Economists agree that in the last ten to fifteen years there has been a general “flattening” of the world’s economy. This flattening means that there is more communication and exchange of information between people around the world than ever before. In many ways this is a great thing. The sharing of information such as science, technology, and medicine, are mutually beneficial to everyone on the planet. At the same time, it has completely changed our societies on many levels. First, the availability of information and ways in which we talk with one another have changed drastically. With the invention of smart phones, the internet, and social media, individuals are plugged in to the world wide web, as well as one another, almost constantly. This revolution in the way we communicate has also affected business on a global scale. It is now easier than ever for businesses to establish new branches or extend their operations in foreign countries. That is why there has been a marked increase in the number of international businesses in our global economy.
Dr. Maurice Antoine Roussety (on Vimeo) is an expert in the areas of marketing, finance, franchising, and globalization. As both an accomplished business professional and academic, he has spent decades studying the global economy and trying to understand the ways in which the rise of the digital era has had trickle down effects on the rest of the world’s economies. One of the biggest shifts that he has seen in recent years has to do with the types of business opportunities that individuals are searching out and taking advantage of. While the 90s saw a huge increase in the number of start-ups globally, particularly in the technology industries, this boom has tapered off in the last five years. This is due in large part to the highly specialized, not to mention highly developed, global market that has emerged because of the technology boom.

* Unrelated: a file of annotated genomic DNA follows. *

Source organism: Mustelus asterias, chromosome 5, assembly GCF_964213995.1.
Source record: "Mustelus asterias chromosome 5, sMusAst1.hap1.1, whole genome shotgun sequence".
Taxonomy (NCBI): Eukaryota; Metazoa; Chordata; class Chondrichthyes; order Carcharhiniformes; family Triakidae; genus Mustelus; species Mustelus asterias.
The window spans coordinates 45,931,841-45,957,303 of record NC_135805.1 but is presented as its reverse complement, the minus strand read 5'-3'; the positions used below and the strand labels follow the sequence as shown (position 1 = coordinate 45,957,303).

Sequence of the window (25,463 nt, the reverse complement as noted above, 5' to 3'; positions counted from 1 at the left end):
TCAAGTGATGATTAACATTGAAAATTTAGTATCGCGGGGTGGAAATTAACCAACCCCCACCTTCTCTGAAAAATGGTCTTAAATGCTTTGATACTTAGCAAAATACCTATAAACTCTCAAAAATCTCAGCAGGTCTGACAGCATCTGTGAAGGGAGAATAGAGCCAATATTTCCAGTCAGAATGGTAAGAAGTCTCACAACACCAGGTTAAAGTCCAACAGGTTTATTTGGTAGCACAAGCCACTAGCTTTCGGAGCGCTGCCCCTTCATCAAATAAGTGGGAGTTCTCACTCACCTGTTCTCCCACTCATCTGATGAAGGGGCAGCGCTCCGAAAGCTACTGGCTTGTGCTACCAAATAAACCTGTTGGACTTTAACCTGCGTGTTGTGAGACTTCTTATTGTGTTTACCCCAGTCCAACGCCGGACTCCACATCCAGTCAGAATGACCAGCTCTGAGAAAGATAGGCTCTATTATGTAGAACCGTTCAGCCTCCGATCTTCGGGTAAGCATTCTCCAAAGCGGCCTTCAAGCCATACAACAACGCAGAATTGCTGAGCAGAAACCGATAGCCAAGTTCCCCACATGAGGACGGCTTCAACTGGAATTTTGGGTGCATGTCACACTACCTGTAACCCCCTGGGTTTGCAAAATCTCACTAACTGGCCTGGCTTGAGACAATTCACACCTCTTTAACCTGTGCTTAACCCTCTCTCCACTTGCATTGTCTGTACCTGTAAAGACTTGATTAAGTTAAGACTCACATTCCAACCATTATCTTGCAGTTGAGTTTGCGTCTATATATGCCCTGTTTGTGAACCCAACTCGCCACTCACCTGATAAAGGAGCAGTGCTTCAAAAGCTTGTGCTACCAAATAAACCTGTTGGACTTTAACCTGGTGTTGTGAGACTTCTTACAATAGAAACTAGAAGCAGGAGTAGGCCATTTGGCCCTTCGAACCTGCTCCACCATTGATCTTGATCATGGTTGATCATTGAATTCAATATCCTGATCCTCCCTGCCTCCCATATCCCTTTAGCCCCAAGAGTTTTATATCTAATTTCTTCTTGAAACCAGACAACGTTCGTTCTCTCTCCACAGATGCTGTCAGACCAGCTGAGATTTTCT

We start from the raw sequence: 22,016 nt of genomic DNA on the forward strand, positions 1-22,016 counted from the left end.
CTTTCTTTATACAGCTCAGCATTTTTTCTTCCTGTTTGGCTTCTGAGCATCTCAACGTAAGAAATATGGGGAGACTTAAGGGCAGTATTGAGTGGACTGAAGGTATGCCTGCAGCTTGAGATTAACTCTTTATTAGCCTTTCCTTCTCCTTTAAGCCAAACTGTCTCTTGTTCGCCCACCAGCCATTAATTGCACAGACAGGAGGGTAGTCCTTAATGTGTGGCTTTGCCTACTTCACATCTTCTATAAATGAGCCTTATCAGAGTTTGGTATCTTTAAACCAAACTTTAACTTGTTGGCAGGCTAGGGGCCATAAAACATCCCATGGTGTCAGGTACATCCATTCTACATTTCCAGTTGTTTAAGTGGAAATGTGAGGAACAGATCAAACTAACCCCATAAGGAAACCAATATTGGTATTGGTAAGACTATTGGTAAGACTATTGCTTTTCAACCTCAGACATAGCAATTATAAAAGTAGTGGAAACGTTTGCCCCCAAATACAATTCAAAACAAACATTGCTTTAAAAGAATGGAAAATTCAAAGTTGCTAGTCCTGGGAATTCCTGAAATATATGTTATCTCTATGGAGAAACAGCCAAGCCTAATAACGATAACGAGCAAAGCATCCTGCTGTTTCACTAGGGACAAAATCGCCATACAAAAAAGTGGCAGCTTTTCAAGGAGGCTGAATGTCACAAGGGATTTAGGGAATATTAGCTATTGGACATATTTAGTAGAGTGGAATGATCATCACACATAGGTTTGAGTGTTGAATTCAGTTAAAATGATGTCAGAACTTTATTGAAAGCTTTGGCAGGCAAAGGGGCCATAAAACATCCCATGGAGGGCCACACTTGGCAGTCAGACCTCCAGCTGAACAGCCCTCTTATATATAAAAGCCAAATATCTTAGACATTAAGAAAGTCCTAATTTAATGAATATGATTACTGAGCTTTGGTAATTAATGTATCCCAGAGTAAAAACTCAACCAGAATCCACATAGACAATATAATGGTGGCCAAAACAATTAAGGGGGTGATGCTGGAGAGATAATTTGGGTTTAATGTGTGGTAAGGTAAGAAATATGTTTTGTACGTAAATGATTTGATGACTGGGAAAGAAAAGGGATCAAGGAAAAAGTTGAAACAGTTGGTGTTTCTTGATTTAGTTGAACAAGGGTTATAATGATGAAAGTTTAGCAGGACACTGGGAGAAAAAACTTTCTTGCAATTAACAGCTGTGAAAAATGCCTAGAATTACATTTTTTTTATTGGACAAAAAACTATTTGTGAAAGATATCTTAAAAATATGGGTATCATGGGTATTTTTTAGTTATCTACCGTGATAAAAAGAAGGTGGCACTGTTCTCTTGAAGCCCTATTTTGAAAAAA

Therefore, with such a saturated start up market, new business prospects have come to dominate the global economy, specifically franchising. Although franchising is not a new concept, it has found new ground in our post digital era economy because the concept allows newly established franchising to piggyback off the goodwill of their parent company. This goodwill, or reputation, is invaluable for new businesses that do not have the time, money, or resources to establish a client base quickly.
According to Dr. Maurice Roussety (on CrowdRise) franchises generate revenues in excess of $144 billion and directly employ more than 460,000 Australians through over a thousand franchise systems.